* * * * *
Google and Walmart Partner to Compete in Voice Shopping
Small Business Trends: So, what do you think comes from this kind of partnership? Will they push Amazon for leadership in the voice shopping category?
John Lawson: Let’s be real. Right now, at best, eCommerce, as a whole, is 10 percent of the market. Amazon probably owns about 50 percent of that. So, Amazon’s maybe 5 percent of the entire market, and then how much of that is really being ordered right now through voice? Very minimal, especially when you look at the whole wide thing.
So, they know that, ultimately, search is going to voice, right? That’s really what it’s about. Voice search. So, once I search for something, I want to be able to order it, and so I want to be able to say that.
Small Business Trends: Most product searches are, right now, being taking place on Amazon.
John Lawson: Yeah, exactly. I think with Google, they know that if we lose this one, we’ve kind of lost the whole ball of wax. So, it’s like, let’s go ahead and focus in. Let’s get a good partner instead of with everybody, because they’ve been partnered with everybody. With Google Shopping, you can order from all these different places with, what is it? Google Now?
Small Business Trends: Yeah.
John Lawson: But the thing was, that’s hard to scale because everybody’s got different terms of agreements. So, now, it’s like, let’s get real deep with one partner that’s got most of everything that Amazon’s got. I think that’s where we are right now.
Small Business Trends: All right, so, I’m going to say this. I’m going to say in the big picture of voice commerce, this is a big deal.
John Lawson: It’s a big deal.
Small Business Trends: Yeah. As it comes to the competition with Amazon, I’m saying, Google and Walmart just better be glad they’re going to have a chance for second place.
John Lawson: Ooh.
Small Business Trends: I’m saying that because I think it’s harder to coordinate between two companies the things that Amazon can do internally. Not just with the technology, but also with the processes, with fulfillment, with being able to be quicker when they see things happening in the market.
John Lawson: Customer service.
Small Business Trends: Customer service, customer experience. When something goes wrong, you know you can go to one company, Amazon, on that side. If something goes wrong-
John Lawson: Who do you call?
Small Business Trends: Oh, you’ve got to determine which piece goes wrong, and then who’s going to try blame the other people for it. So, I think it’s so much harder to have these concerted integrated partnerships than it is to have one company who is creating the technology, creating the processes, and creating the experiences. So, I think, overall, it’s a great thing for voice commerce because Walmart and Google, they’re two huge companies, and when they start to get themselves together, that means that there’s another competitor out there.
Apple’s coming with the Home Pod. They’re going to have to do something.
John Lawson: That’s an unknown right now.
Small Business Trends: That’s an unknown, but the bottom line is, all the big guys are lining up, and it’s going to push the overall voice commerce economy. I think we’re going to see an accelerated increase in the percentage of eCommerce coming from it because of voice commerce, but I still think Amazon is …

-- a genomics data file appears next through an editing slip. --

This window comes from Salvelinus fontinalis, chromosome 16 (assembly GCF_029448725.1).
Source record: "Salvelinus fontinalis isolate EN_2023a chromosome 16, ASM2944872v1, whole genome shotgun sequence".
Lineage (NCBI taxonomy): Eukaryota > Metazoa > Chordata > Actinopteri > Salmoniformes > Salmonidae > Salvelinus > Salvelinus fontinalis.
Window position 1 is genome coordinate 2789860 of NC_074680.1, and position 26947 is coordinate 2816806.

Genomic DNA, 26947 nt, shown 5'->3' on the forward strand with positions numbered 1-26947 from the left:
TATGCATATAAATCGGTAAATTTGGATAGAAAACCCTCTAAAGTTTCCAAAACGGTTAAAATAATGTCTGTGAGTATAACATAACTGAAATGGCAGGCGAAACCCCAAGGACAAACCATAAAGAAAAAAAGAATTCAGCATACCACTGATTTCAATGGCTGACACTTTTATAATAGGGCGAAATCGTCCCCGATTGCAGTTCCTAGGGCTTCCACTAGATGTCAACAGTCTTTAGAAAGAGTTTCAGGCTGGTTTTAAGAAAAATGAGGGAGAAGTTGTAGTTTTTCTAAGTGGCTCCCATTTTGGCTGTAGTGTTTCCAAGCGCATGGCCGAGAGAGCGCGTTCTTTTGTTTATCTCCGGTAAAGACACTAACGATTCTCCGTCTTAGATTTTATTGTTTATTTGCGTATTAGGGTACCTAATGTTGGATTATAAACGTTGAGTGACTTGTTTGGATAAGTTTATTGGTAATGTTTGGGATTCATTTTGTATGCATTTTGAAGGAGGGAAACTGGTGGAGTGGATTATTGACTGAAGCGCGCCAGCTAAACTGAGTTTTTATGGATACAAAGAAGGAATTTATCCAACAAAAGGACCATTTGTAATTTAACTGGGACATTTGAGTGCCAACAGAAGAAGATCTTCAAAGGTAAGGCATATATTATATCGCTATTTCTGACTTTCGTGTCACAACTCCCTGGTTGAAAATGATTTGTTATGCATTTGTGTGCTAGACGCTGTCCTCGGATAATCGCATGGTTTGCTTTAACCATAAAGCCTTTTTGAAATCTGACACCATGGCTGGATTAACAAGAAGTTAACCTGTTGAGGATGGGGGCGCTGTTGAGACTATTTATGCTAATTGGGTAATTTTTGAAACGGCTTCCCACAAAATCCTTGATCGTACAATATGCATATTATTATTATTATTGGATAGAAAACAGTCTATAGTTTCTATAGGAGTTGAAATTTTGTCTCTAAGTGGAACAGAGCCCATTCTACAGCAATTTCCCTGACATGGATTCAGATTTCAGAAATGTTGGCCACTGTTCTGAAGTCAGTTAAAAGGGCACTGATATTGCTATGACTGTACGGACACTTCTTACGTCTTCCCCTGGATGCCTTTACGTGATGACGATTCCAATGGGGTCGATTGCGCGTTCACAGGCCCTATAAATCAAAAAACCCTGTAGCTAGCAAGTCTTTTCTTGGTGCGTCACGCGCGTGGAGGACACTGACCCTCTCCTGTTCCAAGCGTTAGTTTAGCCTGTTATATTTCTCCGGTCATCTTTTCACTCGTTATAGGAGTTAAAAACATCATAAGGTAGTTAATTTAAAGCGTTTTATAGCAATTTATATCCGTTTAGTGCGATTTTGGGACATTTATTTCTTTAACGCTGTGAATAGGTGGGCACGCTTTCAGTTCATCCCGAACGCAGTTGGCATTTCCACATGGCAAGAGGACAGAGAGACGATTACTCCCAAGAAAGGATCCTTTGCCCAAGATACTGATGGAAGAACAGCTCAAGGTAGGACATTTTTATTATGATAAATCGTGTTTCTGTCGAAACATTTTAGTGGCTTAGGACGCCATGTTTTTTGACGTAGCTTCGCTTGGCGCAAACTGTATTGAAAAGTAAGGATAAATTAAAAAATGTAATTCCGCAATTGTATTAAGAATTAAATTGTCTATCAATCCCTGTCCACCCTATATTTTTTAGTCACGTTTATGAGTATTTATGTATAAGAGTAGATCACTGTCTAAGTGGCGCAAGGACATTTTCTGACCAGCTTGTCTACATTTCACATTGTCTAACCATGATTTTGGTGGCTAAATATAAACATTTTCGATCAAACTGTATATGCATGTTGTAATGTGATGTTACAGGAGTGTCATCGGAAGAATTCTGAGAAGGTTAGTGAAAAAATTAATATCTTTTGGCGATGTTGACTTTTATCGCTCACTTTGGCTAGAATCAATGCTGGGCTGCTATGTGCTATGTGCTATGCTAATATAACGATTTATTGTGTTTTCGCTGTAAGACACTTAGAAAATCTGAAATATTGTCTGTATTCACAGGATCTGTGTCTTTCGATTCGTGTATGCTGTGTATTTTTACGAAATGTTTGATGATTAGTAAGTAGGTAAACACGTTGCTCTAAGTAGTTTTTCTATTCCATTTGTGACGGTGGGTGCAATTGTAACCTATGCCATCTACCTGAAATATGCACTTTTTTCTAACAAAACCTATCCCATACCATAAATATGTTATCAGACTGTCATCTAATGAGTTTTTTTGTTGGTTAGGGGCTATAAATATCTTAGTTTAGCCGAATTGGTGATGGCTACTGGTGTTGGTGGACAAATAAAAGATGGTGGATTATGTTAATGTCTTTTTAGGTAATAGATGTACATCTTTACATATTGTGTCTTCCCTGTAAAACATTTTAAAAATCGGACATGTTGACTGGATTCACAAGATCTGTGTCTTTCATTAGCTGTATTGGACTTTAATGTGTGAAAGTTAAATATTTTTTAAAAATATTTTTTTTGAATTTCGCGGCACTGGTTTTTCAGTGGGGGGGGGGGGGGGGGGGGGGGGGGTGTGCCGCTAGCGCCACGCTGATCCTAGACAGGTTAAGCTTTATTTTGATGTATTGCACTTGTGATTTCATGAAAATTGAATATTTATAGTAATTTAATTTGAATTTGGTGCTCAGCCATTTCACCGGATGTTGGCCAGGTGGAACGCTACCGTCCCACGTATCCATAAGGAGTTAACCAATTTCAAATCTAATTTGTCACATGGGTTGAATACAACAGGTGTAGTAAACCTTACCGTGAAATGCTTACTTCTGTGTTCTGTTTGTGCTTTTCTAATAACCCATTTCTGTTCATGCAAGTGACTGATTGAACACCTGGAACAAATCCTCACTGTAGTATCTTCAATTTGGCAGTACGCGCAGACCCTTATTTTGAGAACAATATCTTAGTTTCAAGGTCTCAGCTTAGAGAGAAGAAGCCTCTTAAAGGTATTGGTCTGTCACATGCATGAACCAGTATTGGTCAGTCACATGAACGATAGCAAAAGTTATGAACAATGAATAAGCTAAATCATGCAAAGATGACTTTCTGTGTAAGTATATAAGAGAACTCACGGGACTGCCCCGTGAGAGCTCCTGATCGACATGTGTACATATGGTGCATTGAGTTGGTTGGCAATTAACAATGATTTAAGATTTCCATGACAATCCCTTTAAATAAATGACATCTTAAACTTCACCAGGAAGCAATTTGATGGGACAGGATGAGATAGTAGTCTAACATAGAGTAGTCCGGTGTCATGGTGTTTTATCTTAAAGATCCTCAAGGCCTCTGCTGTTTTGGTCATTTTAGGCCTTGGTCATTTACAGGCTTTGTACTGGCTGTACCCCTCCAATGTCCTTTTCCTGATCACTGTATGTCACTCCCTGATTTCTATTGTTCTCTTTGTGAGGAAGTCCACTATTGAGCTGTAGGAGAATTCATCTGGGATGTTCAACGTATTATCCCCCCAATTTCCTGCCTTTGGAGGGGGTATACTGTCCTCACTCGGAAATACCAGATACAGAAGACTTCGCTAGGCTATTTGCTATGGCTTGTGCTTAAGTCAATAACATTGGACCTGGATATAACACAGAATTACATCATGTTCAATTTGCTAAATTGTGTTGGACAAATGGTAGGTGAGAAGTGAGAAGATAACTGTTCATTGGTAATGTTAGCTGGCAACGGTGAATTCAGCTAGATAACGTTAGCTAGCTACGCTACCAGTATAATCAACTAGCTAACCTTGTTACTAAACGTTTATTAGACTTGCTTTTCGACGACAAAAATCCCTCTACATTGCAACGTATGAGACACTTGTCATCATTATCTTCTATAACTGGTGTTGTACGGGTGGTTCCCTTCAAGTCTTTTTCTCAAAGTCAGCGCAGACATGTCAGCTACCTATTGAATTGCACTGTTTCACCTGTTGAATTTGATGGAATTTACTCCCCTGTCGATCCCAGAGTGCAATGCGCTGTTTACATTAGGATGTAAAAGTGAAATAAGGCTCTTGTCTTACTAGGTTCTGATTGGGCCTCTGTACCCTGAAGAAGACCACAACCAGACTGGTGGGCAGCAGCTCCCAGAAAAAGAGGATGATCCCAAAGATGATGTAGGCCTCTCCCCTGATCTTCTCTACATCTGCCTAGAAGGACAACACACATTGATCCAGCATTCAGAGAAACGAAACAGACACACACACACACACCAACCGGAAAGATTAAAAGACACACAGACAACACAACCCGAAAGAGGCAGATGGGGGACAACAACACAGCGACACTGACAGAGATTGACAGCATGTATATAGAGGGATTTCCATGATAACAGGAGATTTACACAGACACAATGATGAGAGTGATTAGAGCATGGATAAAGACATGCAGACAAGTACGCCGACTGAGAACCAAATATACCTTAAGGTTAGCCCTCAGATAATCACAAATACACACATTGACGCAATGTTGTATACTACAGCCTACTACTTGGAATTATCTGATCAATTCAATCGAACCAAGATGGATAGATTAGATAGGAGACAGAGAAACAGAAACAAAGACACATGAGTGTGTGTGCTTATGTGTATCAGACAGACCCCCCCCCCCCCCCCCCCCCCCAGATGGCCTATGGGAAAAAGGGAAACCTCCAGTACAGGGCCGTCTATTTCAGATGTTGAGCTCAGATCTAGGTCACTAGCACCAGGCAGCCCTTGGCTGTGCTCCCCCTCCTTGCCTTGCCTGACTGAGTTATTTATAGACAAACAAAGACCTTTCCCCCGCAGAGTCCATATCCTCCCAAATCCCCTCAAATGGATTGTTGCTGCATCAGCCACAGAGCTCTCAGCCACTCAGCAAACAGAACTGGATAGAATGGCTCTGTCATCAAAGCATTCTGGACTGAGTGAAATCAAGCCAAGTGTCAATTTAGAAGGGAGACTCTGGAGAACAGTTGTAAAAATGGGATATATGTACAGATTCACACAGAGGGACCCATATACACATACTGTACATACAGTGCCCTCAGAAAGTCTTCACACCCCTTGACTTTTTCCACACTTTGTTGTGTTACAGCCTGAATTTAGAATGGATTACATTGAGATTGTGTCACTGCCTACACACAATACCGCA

John Lawson: Wait, wait. I thought your statement of, “They’ll be lucky to get second place,” that was … That’s a pretty bold prediction right there.
Small Business Trends: You’re not the only one that’s bold …
John Lawson: Whatever.
Brent Leary: But I do believe Amazon, with the Echo, pretty much had a two, two-and-a-half-year lead.
John Lawson: And what’s the device adoption in the house right now? It’s something crazy.
Small Business Trends: Yeah, Amazon is, right now, is killing it … with Prime Day, they sold seven times the amount of Echo devices that they did the year before. The Echo Dot was the biggest-selling product on Prime Day.
John Lawson: And it’ll be bigger for Christmas, too. It’ll be huge.
Small Business Trends: And the other thing that’s missing, I think, with Walmart and Google, they don’t have an answer for Amazon Prime. That is the biggest driver-
John Lawson: Walmart used to have a Prime, and they used to charge $99 a … Was it Walmart? Or was it Google?
Small Business Trends: Wow …
John Lawson: Google used to have a shopping type Prime, and now they’ve made it free to compete with Amazon. So-
Small Business Trends: A little late!
John Lawson: A little late.
Brent Leary: Amazon is going on a hundred million members of Prime, then they go out and buy Whole Foods. Now you’re going to be able to say to your Echo device, “Get me some of that gourmet stuff at Whole Foods.”
John Lawson: Yes, which I will be saying.
Small Business Trends: So, that’s why I’m saying that my bold prediction is great overall. It’s great to see the competition.
John Lawson: Great overall, yes, but …
Buying Alcohol with Amazon Prime Now
John Lawson: Now you can order alcohol through Prime Now. That’s going to be important for a lot of parties.
Small Business Trends: Yeah …
John Lawson: I think that’s very interesting though, that Prime’s able to do that in these local areas… other than wine clubs, I don’t know anybody else that’s able to deliver alcohol to your door so this is pretty awesome.